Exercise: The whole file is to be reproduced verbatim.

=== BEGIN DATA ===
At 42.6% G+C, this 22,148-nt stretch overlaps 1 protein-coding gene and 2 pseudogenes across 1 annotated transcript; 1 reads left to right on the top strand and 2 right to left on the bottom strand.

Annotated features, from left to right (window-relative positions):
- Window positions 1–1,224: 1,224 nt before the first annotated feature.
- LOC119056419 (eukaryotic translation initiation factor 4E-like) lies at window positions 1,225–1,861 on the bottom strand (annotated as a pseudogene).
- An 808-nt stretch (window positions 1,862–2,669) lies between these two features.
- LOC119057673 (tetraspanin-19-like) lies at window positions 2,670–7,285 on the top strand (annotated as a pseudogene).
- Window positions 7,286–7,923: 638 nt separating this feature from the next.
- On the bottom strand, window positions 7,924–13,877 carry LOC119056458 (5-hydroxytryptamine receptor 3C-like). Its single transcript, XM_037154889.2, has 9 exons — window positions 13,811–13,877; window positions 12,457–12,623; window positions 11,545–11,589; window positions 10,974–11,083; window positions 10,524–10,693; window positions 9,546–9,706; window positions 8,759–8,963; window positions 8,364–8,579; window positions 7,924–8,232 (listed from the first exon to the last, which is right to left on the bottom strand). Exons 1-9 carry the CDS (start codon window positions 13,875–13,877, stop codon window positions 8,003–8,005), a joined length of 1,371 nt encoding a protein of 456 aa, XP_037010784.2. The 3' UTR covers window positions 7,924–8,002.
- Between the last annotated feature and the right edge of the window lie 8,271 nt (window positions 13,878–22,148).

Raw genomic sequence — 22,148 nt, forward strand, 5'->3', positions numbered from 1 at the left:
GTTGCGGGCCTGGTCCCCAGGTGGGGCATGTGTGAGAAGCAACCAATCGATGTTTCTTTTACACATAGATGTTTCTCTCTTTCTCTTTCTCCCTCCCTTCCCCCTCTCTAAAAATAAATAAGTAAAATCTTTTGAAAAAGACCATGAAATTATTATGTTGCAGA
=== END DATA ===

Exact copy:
At 42.6% G+C, this 22,148-nt stretch overlaps 1 protein-coding gene and 2 pseudogenes across 1 annotated transcript; 1 reads left to right on the top strand and 2 right to left on the bottom strand.

Annotated features, from left to right (window-relative positions):
- Window positions 1–1,224: 1,224 nt before the first annotated feature.
- LOC119056419 (eukaryotic translation initiation factor 4E-like) lies at window positions 1,225–1,861 on the bottom strand (annotated as a pseudogene).
- An 808-nt stretch (window positions 1,862–2,669) lies between these two features.
- LOC119057673 (tetraspanin-19-like) lies at window positions 2,670–7,285 on the top strand (annotated as a pseudogene).
- Window positions 7,286–7,923: 638 nt separating this feature from the next.
- On the bottom strand, window positions 7,924–13,877 carry LOC119056458 (5-hydroxytryptamine receptor 3C-like). Its single transcript, XM_037154889.2, has 9 exons — window positions 13,811–13,877; window positions 12,457–12,623; window positions 11,545–11,589; window positions 10,974–11,083; window positions 10,524–10,693; window positions 9,546–9,706; window positions 8,759–8,963; window positions 8,364–8,579; window positions 7,924–8,232 (listed from the first exon to the last, which is right to left on the bottom strand). Exons 1-9 carry the CDS (start codon window positions 13,875–13,877, stop codon window positions 8,003–8,005), a joined length of 1,371 nt encoding a protein of 456 aa, XP_037010784.2. The 3' UTR covers window positions 7,924–8,002.
- Between the last annotated feature and the right edge of the window lie 8,271 nt (window positions 13,878–22,148).

Raw genomic sequence — 22,148 nt, forward strand, 5'->3', positions numbered from 1 at the left:
GTTGCGGGCCTGGTCCCCAGGTGGGGCATGTGTGAGAAGCAACCAATCGATGTTTCTTTTACACATAGATGTTTCTCTCTTTCTCTTTCTCCCTCCCTTCCCCCTCTCTAAAAATAAATAAGTAAAATCTTTTGAAAAAGACCATGAAATTATTATGTTGCAGA